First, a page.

The academic year just wouldn't be over without one last dose of critical essays on architecture. This month, in issue 24 of the Avery Review, Karen Abrams attempts to dislodge “placemaking” from architectural vocabularies; Galen Pardee reports on Myanmar’s new capital; and Camila Reyes Alé weighs the possibility of a dissident practice in architecture.
As we break for our summer hiatus, we’d like to encourage all our readers to keep an eye out for buildings, books, landscapes, histories, and ideas that demand critical and rigorous consideration. We always welcome submissions, along with general queries and correspondence, to firstname.lastname@example.org.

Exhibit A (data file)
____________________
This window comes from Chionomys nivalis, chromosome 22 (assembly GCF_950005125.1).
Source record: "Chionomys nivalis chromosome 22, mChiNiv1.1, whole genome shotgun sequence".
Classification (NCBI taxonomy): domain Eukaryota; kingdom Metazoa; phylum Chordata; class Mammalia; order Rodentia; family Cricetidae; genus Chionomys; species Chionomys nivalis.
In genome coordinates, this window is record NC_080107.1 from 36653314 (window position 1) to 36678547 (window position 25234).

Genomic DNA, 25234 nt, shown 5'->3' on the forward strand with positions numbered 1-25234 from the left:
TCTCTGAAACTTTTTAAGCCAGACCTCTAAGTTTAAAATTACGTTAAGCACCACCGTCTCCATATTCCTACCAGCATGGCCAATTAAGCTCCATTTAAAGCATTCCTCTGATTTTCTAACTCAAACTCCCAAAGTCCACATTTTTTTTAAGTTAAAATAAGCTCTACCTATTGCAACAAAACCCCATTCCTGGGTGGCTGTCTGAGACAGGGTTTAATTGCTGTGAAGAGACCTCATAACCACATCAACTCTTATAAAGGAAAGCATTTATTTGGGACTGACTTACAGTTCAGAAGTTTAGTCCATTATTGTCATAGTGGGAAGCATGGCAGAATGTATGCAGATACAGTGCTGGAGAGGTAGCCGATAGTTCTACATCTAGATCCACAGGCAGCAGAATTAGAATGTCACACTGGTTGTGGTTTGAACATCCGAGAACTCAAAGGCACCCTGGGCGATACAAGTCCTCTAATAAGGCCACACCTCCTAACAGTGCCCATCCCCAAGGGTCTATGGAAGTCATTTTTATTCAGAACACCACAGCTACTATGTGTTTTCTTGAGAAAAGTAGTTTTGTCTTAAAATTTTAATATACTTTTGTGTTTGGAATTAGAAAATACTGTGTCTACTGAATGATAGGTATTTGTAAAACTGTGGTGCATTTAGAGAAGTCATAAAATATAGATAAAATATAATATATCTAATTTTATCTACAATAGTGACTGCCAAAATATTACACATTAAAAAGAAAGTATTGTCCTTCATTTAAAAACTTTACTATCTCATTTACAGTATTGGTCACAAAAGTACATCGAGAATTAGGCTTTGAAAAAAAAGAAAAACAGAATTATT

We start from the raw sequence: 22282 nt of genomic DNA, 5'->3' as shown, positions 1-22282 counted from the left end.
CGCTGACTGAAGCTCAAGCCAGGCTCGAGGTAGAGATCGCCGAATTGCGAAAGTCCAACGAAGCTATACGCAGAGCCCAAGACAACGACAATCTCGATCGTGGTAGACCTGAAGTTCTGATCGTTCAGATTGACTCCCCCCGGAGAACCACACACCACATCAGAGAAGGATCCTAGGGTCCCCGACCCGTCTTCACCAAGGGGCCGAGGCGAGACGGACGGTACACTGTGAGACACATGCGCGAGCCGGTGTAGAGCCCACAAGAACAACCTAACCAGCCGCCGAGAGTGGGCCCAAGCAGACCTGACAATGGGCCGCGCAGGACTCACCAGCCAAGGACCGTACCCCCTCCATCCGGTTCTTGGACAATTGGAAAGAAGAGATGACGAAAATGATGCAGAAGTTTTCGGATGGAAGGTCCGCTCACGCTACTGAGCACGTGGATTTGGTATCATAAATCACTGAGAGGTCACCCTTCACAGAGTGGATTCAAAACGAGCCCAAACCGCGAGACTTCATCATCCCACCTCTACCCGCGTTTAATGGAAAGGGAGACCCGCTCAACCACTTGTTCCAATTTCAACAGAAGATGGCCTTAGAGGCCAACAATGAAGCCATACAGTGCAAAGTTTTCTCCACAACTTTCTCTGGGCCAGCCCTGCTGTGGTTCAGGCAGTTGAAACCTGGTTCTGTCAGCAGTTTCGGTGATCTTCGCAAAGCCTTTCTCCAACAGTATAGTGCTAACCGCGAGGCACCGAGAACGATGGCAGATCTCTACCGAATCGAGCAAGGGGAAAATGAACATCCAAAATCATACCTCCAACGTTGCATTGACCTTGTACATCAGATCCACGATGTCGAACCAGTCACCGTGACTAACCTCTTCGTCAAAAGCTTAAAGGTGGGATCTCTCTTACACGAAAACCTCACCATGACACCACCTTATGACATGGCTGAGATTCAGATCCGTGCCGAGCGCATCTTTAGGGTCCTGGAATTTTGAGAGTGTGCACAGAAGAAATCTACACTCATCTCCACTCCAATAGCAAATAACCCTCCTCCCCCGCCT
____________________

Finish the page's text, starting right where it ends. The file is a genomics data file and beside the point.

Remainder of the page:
Blue Dunes: Climate Change by design
Edited by Jesse M. Keenan and Claire Weisz
Blue Dunes chronicles the design of artificial barrier islands developed to protect the Mid-Atlantic region of North America in the face of climate change. It narrates the complex, and sometimes contradictory, research agenda of an unlikely team of analysts, architects, ecologists, engineers, physicists, and planners addressing extreme weather and sea level rise within the practical limitations of science, politics, and economics.